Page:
A saw-tooth roof is a roof comprising a series of ridges with dual pitches either side. The steeper surfaces are glazed to admit daylight and face away from the equator to shield workers and machinery from direct sunlight. This kind of roof admits natural light into a deep plan building or factory. It was therefore most commonly built during the Machine Age from the mid-nineteenth century to the mid-twentieth, when electrification of factories was not yet extensively developed.
Many factories of the era had little or no electrical wiring; their main power sources for the machinery were often steam engines driving line shafting, and the lighting was chiefly via daylighting through the windows. Work done at night, when necessary, was typically lit by oil lamps and candles, but many factories closed for the night. Their norm of an early working day (for example, 6 a.m. to 4 p.m.) was not merely a tradition but more precisely a tradition shaped in part by the fact that their main type of lighting was daylighting. The same was true of the farmer's workday, for the same reason.
Before electric light substituted for daylight in the late 19th century, consideration of good daylight strategies was essential. The sawtooth roof, with its glass panels facing away from the equator, blocks the light and heat of direct sun exposure and provides uniform, natural light over a large area. Historically they were used in industrial and manufacturing buildings as the primary light source. Some architects think that sawtooth roofs look best when grouped in rows of three or more.
Sawtooth roofs allow more efficient use of headroom and floor space. It is easy to install beams, columns and attractive elevations in the design of the roof. Sawtooth roofs provide for maximum headroom compared to flat roofs. 
British engineer and architect William Fairbairn is sometimes credited with the first designs for what he termed the shed principle possibly as early as 1827. In his, "Treatise on Mills and Millwork", of 1863, Fairbairn states that, 'Contemporaneous with the architectural improvements in mills [from 1827], the shed principle lighted from the roof, or the "saw-tooth" system, came into operation. It was chiefly adapted for power-weaving...' It was rapidly adopted during the industrial revolution for the many new daylight factories where good natural lighting was essential in the manufacturing process and large areas of enclosed space were required to house the machinery. The first documented example can be found on the Weaving Shed (and perhaps also the Combing Shed) of Titus Salt's Saltaire Mills near Bradford, which were founded in 1851.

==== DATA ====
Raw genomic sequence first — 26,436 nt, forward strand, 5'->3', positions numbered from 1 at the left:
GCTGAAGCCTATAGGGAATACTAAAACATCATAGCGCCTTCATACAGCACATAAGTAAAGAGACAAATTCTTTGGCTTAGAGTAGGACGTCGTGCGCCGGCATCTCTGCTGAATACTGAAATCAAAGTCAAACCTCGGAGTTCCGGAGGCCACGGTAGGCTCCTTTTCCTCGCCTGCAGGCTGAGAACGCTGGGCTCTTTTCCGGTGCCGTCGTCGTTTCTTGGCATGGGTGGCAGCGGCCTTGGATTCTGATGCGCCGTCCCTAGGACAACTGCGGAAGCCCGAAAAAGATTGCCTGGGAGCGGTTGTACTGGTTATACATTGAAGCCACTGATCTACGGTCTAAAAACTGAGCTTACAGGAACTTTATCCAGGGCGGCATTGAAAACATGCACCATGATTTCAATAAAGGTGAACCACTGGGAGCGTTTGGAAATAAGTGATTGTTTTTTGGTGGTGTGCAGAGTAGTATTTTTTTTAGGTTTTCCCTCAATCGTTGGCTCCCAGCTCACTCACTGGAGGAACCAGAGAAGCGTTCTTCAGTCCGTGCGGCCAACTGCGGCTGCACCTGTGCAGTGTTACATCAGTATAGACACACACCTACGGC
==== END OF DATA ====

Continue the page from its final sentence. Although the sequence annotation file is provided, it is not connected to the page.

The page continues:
There was a decline in its use when artificial lighting became prevalent, but the design re-emerged in the last quarter of the 20th century and early 21st century, as architects and designers placed greater importance and value in introducing natural light into buildings for environmental efficiency.
Reasons for the renewed interest in daylighting include the high cost of fossil fuels and the realization that sources of electricity have a finite life. Less tangible aspects of daylighting relate more to the human spirit and quality of life.
The sawtooth design, often seen on factory roofs, has won praise for its potential for renewable energy. Judges of the British Construction Industry's award recognised that the distinctive shape offers potential for solar panels to be installed.
Sawtooth roofs, in which opaque modular elements are combined with transparent surfaces, whether inclined or in various shapes, have become prevalent again. The exact dimensioning of these roofs is extremely important both in terms of energy savings, due to the reduction in electricity needed for artificial lighting, and as regards vision quality.
The Central Telephone Exchange, Melbourne, built approximately 1919, provides an early example of a reinforced concrete sawtooth roof.
The Sawtooth Building is located at 930 Dwight Way, Berkeley, California, and also known as the Kawneer Manufacturing plant. Early 20th-century industrial buildings in Japan often feature this design. A sketch of the saw-tooth roof form is available from the Ministry of the Environment in New Zealand.